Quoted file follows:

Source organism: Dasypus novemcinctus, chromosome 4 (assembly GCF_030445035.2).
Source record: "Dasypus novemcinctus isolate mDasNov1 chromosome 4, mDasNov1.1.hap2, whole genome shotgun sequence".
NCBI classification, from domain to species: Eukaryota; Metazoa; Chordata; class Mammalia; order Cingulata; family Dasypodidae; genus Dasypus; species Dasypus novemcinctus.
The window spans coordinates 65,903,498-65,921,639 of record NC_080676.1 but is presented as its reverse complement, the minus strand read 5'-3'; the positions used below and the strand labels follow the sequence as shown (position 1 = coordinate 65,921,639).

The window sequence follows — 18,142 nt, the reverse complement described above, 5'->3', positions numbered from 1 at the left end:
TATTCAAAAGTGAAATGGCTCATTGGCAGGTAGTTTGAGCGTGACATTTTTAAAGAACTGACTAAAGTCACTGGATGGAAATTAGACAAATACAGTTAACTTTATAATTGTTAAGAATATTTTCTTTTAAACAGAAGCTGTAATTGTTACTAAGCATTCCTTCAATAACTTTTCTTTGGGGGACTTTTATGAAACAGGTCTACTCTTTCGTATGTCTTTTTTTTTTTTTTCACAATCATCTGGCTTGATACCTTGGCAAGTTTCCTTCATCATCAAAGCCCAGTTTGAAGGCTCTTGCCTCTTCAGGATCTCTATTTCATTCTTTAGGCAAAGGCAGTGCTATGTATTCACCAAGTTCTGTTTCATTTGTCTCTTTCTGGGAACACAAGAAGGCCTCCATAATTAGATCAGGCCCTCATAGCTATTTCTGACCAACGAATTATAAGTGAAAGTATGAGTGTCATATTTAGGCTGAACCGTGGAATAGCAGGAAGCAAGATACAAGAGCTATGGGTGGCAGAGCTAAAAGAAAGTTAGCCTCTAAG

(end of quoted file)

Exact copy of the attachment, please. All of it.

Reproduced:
Source organism: Dasypus novemcinctus, chromosome 4 (assembly GCF_030445035.2).
Source record: "Dasypus novemcinctus isolate mDasNov1 chromosome 4, mDasNov1.1.hap2, whole genome shotgun sequence".
NCBI classification, from domain to species: Eukaryota; Metazoa; Chordata; class Mammalia; order Cingulata; family Dasypodidae; genus Dasypus; species Dasypus novemcinctus.
The window spans coordinates 65,903,498-65,921,639 of record NC_080676.1 but is presented as its reverse complement, the minus strand read 5'-3'; the positions used below and the strand labels follow the sequence as shown (position 1 = coordinate 65,921,639).

The window sequence follows — 18,142 nt, the reverse complement described above, 5'->3', positions numbered from 1 at the left end:
TATTCAAAAGTGAAATGGCTCATTGGCAGGTAGTTTGAGCGTGACATTTTTAAAGAACTGACTAAAGTCACTGGATGGAAATTAGACAAATACAGTTAACTTTATAATTGTTAAGAATATTTTCTTTTAAACAGAAGCTGTAATTGTTACTAAGCATTCCTTCAATAACTTTTCTTTGGGGGACTTTTATGAAACAGGTCTACTCTTTCGTATGTCTTTTTTTTTTTTTTCACAATCATCTGGCTTGATACCTTGGCAAGTTTCCTTCATCATCAAAGCCCAGTTTGAAGGCTCTTGCCTCTTCAGGATCTCTATTTCATTCTTTAGGCAAAGGCAGTGCTATGTATTCACCAAGTTCTGTTTCATTTGTCTCTTTCTGGGAACACAAGAAGGCCTCCATAATTAGATCAGGCCCTCATAGCTATTTCTGACCAACGAATTATAAGTGAAAGTATGAGTGTCATATTTAGGCTGAACCGTGGAATAGCAGGAAGCAAGATACAAGAGCTATGGGTGGCAGAGCTAAAAGAAAGTTAGCCTCTAAG